You can’t beat the convenience of on-demand ride services like Uber and Lyft.  But wouldn’t it be great if a similar ridesharing service was available locally… and for free?

Jim Cameron

We’re not talking about existing ParaTransit services for the disabled or even senior transport services like At Home in Darien’s driver service.  No, the newest “microtransit” services are much more for the masses.

Just such a service has met tremendous success in Norwalk and is soon to launch in Westport and several other eastern Connecticut towns.

The Norwalk program is called Wheels2U and is run by the Norwalk Transit District using the agency’s paratransit minibus fleet.  You download the app of the same name and when you’re ready to roll, you summon a rideshare.

The service began in the fall of 2018 with about 300 trips per month.  They’re now up to 2,200 rides per month.  Available Thursday through Sunday evenings, you can ride anywhere in a three square mile area (about 25% of the city), from the train stations to Merritt Seven, from the old downtown to the new (Washington Street).

So far the service is free though they may convert in April to a flat rate of $2 per passenger per ride with a discount for groups.  Because it’s a ride sharing service you may have to wait anywhere from 10 to 12 minutes for your pickup and a make a few stops before yours, but it’s a lot cheaper than driving or taking a cab.

The service has been so popular they’re testing an expansion to Westport this summer, replacing existing commuter shuttles with an on-demand service to the train stations. Subsidized by the town, rides would cost $1.75.

The Stonington microtransit service is branded as SEAT HOP and requires the free TransLoc app.  Replacing the current Route 10 bus, SEAT HOP will run from 6:30 a.m. to 6 p.m. Monday through Friday in the Mystic to Pawcatuck area of the coastal community.

For the first month rides will be free.  After that the fares will be the same as the SEAT bus:  $2 per ride, $1 for seniors and the disabled.  The bus route it replaces had less than 600 riders a month.

In Old Saybrook and Essex, the Estuary Transit District ran a successful test of their Xtramile service last summer, averaging 30 – 40 riders per day, running six days a week.

Ride services are especially popular with young people who don’t want the hassle and cost of car ownership.

While many riders use these services to run errands, others use it for what transit planners call “the last mile,” getting them to and from the train station.

Critics of the low ridership of Metro-North’s branch lines go so far as to suggest that the trains be parked and similar ride-sharing apps take their place for commuters.

Because of the high fixed costs of running a railroad, the per-rider subsidy on non-mainline trains is pretty high… on the Danbury branch $17, Waterbury $24, Shore Line East $50 and on the new Hartford Line $56.  Cynics suggest it would be cheaper to give each rail rider a microtransit voucher… assuming, of course, there’s room on the roadways for those added vehicles.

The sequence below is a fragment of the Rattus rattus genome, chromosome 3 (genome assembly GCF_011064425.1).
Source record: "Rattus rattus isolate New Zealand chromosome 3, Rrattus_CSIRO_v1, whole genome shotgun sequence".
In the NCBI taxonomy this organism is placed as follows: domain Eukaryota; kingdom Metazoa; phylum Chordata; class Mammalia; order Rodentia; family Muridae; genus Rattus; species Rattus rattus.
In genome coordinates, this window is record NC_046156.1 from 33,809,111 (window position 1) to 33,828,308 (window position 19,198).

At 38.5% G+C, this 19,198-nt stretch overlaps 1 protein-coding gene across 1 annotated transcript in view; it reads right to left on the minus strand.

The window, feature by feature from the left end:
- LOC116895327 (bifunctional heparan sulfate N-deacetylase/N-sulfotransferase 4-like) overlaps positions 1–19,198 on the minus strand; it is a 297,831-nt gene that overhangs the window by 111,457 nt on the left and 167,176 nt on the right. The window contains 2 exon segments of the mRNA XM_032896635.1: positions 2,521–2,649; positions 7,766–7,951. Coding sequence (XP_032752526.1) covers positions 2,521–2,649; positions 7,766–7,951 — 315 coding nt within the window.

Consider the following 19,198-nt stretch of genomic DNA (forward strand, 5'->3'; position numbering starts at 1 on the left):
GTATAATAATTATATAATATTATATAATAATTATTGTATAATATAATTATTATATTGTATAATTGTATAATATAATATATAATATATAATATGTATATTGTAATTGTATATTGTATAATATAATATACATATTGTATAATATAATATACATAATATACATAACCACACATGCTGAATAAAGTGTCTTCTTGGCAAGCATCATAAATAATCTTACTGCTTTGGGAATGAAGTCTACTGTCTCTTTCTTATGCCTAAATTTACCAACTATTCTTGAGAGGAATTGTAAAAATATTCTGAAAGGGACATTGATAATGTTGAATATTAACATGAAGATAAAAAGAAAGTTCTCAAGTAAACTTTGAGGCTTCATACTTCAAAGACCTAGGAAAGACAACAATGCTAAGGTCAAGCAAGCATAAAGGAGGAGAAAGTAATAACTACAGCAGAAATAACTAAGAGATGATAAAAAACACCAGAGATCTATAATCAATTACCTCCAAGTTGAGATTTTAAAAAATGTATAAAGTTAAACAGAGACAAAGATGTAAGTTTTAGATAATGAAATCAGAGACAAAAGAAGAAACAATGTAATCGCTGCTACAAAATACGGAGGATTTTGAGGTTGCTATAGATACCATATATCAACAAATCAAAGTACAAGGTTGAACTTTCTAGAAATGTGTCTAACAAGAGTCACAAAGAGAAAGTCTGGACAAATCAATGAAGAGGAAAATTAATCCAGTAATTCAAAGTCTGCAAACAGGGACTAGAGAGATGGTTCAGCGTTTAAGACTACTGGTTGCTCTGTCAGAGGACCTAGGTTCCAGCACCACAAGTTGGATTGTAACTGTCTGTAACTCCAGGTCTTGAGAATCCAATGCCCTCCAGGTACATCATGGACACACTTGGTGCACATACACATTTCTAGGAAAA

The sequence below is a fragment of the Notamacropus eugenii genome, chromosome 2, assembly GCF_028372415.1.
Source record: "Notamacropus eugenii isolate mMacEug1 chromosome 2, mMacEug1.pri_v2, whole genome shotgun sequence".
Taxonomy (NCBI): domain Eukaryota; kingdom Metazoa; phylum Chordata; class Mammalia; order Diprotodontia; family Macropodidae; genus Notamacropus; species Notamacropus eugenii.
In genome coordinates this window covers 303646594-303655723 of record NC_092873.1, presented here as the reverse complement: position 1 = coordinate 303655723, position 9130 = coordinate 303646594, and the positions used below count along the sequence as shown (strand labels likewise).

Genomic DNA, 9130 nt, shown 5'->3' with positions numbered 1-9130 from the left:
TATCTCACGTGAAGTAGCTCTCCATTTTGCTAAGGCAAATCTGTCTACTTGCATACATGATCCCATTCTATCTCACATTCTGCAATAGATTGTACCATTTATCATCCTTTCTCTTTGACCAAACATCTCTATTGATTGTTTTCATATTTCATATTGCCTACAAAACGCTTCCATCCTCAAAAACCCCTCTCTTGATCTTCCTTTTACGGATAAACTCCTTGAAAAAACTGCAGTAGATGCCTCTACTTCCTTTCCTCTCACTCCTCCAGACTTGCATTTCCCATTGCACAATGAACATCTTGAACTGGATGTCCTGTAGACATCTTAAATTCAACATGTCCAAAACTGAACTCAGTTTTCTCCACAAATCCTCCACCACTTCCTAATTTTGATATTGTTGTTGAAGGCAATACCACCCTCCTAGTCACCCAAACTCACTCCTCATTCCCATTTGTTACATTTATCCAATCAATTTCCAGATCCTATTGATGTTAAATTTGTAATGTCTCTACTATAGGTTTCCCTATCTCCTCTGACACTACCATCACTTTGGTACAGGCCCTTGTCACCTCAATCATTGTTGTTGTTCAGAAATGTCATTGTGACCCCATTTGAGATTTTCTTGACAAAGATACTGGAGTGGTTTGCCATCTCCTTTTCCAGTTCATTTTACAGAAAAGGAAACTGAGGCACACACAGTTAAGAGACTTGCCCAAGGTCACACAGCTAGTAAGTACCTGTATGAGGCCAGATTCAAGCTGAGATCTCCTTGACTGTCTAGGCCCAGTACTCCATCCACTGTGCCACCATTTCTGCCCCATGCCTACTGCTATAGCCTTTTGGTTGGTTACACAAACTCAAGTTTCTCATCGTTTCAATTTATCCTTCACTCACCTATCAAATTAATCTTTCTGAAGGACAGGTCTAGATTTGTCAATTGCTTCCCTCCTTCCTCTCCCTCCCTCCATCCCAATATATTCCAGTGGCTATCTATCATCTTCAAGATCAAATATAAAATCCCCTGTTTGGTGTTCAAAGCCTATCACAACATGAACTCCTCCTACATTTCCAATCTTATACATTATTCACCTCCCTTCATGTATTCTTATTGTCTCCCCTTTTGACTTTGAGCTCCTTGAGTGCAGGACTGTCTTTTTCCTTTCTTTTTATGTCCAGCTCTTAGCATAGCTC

Of course it’s also easy to cut those train subsidies:  just increase ridership!  Add more trains, make them faster and more reliable and ridership should increase.

Posted with permission of Hearst CT Media. Jim Cameron is founder of The Commuter Action Group, and a member of the Darien Representative Town Meeting.

Jim Cameron | Columnist

Jim Cameron is founder of the Commuter Action Group and advocates for Connecticut rail riders. He writes a weekly column called "Talking Transportation" for CT Mirror and other publications in the state. Read past Talking Transportation columns here. Contact Jim at CommuterActionGroup@gmail.com.

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3 Comments

  1. The biggest barrier to rail transit (or air travel) IS the ‘last mile’.
    I was just trying to plan an Amtrak trip to Raleigh NC. Getting to Raleigh from CT is actually pretty convenient. Getting from Raleigh’s Union Station to my ultimate destination in town not so much, unless one wants to wrestle with 2 suitcases on a city bus.
    Of course I suppose Uber is one way to manage it.
    However, the return trip to CT requires a 5 hour layover in D.C. with no business class seating on the first travel leg. Not exactly appealing with the suitcase burden I’ll have.

  2. How about we make telecommuting the normal business model and free up congestion and cost on all modes of transportation. Eliminate all public transportation subsidies and retire any government subsidized transportation line that has “actual ridership” of less than 25% per trip.

  3. It’s great to have more options for transportation, but a system that requires a smartphone app may not be accessible to the people who need it most. Folks who are trying to get back into the workforce, perhaps because of a disability, may not be able to have a smartphone, or a credit card to pay for the service. People Interrupted works to promote a better understanding of the issues. Take a look at our video Getting to Work at https://youtu.be/lLnDprnqmMQ.

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